The Presidential System (USA). In the U.S. national government, the chief executive and the legislature are equal in rank. Neither organ of government is the agent of the other. Neither is subordinate to the other. The President and the Congress are coordinate organs of government--i.e., governmental organs equal in rank.
7. The Relationship between the Chief of State and the Head of Government:
The Parliamentary System (UK). The Prime Minister is the head of government in Great Britain. As chairman, or head, of the Cabinet, the Prime Minister leads and coordinates his colleagues in that body and, in terms of actual political power, is greatly elevated above them. The Prime Minister's position as head of the Cabinet, the top executive authority in the government, makes him the leading factor in shaping public policy as well as in supervising and directing the executive departments and agencies responsible for carrying out decisions on public policy. The Prime Minister, as chairman of the Cabinet and chief leader of the majority party in the House of Commons, is the link between Cabinet and Monarch and the most important and most highly visible political leader in British society.
In Britain, the positions of head of government and chief of state are separate offices. While the Prime Minister is the effective head of government, the Monarch is the chief of state and performs the purely symbolic and ceremonial functions of that office.
The Presidential System (USA). In the U.S. national government, the functions of chief of state and those of head of government are performed by a single popularly elected top executive officer, the President. The President is both ceremonial chief of state and effective head of government. The President is his own prime minister.
8. The Possibility of Divided Party Control of Government:
The Parliamentary System (UK). There is no possibility of divided party control of the principal organs of British government, as long as the United Kingdom has a strong two-party system and the leading party has a clear and secure majority in the House of Commons. The party that has such a majority in and therefore controls the House of Commons, the more powerful chamber of the legislature, also controls the top executive organ, the Cabinet, which supervises and directs the executive departments and agencies. When one political party wins a majority of the seats in the Commons, that party's chosen top leader becomes Prime Minister. The other Cabinet ministers are selected mainly from among the leading members of the majority in the Commons, a few being chosen from among the members of the party in the House of Lords.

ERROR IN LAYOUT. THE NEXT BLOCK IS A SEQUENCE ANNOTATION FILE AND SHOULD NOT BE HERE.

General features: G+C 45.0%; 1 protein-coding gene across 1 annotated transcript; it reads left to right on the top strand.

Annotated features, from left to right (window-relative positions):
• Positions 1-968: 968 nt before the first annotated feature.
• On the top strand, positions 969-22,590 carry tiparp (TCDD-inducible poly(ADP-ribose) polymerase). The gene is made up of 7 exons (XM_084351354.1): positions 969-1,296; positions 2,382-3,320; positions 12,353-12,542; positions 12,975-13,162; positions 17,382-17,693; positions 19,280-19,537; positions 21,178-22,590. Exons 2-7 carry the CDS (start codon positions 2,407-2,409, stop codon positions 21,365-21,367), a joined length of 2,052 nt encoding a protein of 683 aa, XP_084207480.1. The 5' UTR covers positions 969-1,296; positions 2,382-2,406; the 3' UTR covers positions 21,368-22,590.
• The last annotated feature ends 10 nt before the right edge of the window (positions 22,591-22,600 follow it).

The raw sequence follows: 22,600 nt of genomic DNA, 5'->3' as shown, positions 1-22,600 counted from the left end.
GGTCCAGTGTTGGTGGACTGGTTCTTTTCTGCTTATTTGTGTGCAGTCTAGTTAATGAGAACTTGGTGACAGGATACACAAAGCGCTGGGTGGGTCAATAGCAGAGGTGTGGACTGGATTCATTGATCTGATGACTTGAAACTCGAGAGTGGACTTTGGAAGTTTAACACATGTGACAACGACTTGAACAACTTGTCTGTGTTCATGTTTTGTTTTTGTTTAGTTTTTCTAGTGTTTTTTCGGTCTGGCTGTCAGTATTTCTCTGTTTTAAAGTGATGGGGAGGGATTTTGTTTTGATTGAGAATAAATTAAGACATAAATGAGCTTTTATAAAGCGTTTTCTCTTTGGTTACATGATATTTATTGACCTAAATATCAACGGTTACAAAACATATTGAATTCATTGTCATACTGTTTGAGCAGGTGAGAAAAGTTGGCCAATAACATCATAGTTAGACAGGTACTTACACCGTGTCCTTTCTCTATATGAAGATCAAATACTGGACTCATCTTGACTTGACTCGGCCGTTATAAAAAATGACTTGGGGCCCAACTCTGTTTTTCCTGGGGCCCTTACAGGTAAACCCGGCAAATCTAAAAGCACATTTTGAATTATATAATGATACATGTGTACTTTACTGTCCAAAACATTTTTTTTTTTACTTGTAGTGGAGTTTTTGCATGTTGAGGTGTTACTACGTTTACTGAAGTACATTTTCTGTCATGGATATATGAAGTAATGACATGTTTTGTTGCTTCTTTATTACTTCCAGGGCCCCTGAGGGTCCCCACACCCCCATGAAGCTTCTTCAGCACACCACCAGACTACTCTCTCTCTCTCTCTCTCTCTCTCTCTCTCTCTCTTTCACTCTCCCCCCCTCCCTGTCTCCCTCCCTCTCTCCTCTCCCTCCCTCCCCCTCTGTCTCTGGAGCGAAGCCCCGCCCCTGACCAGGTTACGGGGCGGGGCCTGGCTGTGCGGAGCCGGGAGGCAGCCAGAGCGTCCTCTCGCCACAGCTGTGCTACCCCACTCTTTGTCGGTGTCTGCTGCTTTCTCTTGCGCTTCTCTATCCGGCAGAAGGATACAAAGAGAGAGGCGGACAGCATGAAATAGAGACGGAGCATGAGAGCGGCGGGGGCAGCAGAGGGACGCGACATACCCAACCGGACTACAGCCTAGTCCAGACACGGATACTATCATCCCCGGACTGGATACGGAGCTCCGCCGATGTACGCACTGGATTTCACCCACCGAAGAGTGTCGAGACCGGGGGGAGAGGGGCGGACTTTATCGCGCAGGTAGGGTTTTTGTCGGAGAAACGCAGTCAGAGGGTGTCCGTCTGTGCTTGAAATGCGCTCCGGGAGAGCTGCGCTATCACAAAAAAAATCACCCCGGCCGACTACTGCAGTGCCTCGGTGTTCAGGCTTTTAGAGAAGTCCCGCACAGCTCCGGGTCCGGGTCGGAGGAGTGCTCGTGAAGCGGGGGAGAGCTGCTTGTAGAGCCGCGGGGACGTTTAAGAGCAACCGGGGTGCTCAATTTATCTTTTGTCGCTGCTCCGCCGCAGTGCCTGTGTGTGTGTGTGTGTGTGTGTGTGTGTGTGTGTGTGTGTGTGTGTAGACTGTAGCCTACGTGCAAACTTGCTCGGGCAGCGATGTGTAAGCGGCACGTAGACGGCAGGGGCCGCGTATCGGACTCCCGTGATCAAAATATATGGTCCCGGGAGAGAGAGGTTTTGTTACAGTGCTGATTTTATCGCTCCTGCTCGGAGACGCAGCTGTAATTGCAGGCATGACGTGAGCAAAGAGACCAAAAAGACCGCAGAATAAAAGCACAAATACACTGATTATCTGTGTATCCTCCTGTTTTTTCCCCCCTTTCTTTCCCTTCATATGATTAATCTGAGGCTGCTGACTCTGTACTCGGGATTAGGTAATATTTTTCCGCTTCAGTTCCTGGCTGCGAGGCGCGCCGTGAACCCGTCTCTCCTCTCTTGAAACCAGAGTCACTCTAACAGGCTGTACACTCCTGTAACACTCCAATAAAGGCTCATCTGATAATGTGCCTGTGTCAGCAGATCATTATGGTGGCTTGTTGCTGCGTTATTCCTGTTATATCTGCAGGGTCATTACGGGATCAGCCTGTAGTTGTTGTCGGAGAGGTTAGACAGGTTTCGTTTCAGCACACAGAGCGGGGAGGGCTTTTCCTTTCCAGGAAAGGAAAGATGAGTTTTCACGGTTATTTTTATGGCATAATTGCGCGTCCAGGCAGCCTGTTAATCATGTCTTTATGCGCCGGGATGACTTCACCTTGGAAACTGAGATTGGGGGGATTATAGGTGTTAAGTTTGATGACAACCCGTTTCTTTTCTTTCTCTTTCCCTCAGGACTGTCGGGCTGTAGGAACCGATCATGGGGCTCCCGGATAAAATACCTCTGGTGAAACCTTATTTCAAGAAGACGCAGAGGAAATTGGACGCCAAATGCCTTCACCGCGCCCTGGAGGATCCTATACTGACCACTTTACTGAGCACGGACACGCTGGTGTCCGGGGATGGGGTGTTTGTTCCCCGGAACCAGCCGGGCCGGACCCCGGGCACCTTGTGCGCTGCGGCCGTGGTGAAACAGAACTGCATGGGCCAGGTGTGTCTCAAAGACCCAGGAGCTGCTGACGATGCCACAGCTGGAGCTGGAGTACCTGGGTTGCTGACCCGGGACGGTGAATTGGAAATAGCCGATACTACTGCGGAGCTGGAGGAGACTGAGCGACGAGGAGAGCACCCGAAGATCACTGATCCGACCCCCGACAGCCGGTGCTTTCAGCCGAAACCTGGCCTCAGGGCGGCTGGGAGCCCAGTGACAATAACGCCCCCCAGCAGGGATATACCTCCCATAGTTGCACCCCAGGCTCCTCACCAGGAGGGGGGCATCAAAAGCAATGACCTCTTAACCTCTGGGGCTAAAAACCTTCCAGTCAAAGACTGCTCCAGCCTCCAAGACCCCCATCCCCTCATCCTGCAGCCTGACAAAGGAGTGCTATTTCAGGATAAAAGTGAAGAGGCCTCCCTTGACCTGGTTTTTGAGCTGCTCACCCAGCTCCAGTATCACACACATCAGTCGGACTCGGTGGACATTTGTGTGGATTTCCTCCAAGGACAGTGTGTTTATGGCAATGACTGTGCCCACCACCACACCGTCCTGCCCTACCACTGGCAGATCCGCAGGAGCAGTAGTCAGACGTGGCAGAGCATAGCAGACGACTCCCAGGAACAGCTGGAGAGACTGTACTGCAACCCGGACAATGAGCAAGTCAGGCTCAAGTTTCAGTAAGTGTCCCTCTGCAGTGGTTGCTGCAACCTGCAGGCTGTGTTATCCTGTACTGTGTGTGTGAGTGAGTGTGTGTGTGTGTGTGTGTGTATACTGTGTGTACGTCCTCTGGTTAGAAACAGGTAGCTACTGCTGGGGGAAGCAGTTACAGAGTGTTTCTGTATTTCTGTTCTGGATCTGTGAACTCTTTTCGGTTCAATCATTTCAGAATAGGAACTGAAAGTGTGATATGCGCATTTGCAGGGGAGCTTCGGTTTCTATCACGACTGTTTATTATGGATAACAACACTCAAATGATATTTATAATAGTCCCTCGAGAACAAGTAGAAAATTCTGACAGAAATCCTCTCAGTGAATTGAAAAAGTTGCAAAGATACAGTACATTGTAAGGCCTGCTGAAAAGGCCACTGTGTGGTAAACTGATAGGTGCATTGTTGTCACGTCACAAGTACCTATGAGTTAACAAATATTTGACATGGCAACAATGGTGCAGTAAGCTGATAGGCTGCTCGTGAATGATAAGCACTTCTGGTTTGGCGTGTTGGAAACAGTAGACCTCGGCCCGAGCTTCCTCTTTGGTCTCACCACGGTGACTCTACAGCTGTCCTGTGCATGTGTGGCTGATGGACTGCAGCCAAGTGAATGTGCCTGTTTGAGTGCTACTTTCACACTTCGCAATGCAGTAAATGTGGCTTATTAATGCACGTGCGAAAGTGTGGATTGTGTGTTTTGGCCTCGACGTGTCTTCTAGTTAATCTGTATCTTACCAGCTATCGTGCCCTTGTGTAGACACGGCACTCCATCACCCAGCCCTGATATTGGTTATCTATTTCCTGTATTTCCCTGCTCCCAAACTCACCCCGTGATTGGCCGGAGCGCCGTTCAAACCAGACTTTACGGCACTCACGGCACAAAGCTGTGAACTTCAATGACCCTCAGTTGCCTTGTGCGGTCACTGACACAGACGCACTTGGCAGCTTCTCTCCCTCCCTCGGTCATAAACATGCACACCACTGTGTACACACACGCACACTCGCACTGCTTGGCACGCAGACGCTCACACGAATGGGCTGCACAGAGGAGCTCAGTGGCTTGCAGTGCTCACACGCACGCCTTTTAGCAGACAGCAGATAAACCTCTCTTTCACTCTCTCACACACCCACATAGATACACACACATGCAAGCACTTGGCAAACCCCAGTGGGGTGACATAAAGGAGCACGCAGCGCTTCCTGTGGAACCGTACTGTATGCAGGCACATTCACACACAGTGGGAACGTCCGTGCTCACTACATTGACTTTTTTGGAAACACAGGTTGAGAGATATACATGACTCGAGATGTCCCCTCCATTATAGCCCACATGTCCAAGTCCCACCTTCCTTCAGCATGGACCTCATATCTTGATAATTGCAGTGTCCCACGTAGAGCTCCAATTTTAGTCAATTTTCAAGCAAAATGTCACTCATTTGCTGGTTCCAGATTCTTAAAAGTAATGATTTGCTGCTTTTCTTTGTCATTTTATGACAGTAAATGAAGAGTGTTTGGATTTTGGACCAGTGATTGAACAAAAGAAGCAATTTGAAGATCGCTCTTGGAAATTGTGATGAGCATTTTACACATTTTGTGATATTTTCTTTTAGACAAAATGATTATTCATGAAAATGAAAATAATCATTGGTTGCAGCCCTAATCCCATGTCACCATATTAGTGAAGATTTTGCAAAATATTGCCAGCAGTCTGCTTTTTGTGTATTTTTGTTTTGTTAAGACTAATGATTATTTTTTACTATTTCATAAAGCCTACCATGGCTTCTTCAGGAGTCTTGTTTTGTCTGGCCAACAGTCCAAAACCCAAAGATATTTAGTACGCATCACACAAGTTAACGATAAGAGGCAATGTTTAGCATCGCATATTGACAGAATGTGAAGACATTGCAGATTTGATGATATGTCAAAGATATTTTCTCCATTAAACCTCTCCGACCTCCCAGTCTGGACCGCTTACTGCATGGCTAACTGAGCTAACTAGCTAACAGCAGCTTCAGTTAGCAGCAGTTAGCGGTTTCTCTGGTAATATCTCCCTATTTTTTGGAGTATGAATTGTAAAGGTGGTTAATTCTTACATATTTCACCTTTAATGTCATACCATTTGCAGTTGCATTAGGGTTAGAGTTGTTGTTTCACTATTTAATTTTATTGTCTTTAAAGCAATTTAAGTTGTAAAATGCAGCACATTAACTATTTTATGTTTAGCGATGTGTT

The Presidential System (USA). Since the election of the President and the election of members of Congress are separate and independent elections, a political party's victory in the presidential election does not necessarily mean that the party will emerge victorious in the congressional elections. Conversely, the fact that a party has won a majority of the seats in one or both houses of Congress does not necessarily mean that it has also won the Presidency. Therefore, control of the principal organs of the U.S. national government may be divided between rival parties. The President, his staff officers, members of his Cabinet, and other high-ranking executive officers may be of one political party, while a majority in one or both chambers of Congress may be of the opposition party.
9. Lines of Political Authority and Responsibility:
The Parliamentary System (UK). The voters elect the House of Commons, and the Commons, in effect, chooses the top executive authority, the Cabinet. The legislature derives its mandate to govern from and is directly responsible to the voters. The executive derives derives its mandate from and is directly responsible to the legislature. The result is a single, uninterrupted line of political authority running from the voters through the legislature to the executive as well as a single, uninterrupted line of political responsibility running from the executive through the legislature to the voters.
The Presidential System (USA). The top executive authority, the President, is, in effect, elected by popular vote. Since the President is not chosen by Congress, the executive is not primarily responsible to the legislature. The chief executive, like the legislature, receives his mandate to govern from the voters and is thereby directly responsible to them. Moreover, the President, U.S. Representativess, and U.S. Senators are chosen by and responsible to different constituencies with varying and competing interests. The consequence is multiple and fragmented lines of political authority and responsibility.